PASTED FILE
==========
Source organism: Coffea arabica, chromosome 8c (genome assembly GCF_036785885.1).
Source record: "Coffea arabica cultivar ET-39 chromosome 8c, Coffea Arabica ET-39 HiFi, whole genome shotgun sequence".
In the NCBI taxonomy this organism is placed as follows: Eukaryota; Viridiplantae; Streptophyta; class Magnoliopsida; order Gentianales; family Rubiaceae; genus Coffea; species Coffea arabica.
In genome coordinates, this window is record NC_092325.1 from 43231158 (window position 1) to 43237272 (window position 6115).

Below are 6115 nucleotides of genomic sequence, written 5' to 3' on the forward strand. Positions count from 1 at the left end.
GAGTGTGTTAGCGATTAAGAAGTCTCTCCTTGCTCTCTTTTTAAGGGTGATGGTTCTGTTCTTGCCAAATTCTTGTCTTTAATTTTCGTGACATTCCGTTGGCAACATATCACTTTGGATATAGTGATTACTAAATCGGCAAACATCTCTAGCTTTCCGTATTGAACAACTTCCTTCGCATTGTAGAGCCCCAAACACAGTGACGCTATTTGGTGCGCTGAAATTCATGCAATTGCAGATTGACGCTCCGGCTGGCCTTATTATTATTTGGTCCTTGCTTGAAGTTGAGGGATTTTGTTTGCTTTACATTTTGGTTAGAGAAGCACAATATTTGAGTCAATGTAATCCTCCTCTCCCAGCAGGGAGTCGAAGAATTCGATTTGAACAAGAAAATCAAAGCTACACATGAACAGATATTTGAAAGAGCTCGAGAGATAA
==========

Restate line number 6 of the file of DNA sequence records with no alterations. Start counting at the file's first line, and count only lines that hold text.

GAGTGTGTTAGCGATTAAGAAGTCTCTCCTTGCTCTCTTTTTAAGGGTGATGGTTCTGTTCTTGCCAAATTCTTGTCTTTAATTTTCGTGACATTCCGTTGGCAACATATCACTTTGGATATAGTGATTACTAAATCGGCAAACATCTCTAGCTTTCCGTATTGAACAACTTCCTTCGCATTGTAGAGCCCCAAACACAGTGACGCTATTTGGTGCGCTGAAATTCATGCAATTGCAGATTGACGCTCCGGCTGGCCTTATTATTATTTGGTCCTTGCTTGAAGTTGAGGGATTTTGTTTGCTTTACATTTTGGTTAGAGAAGCACAATATTTGAGTCAATGTAATCCTCCTCTCCCAGCAGGGAGTCGAAGAATTCGATTTGAACAAGAAAATCAAAGCTACACATGAACAGATATTTGAAAGAGCTCGAGAGATAA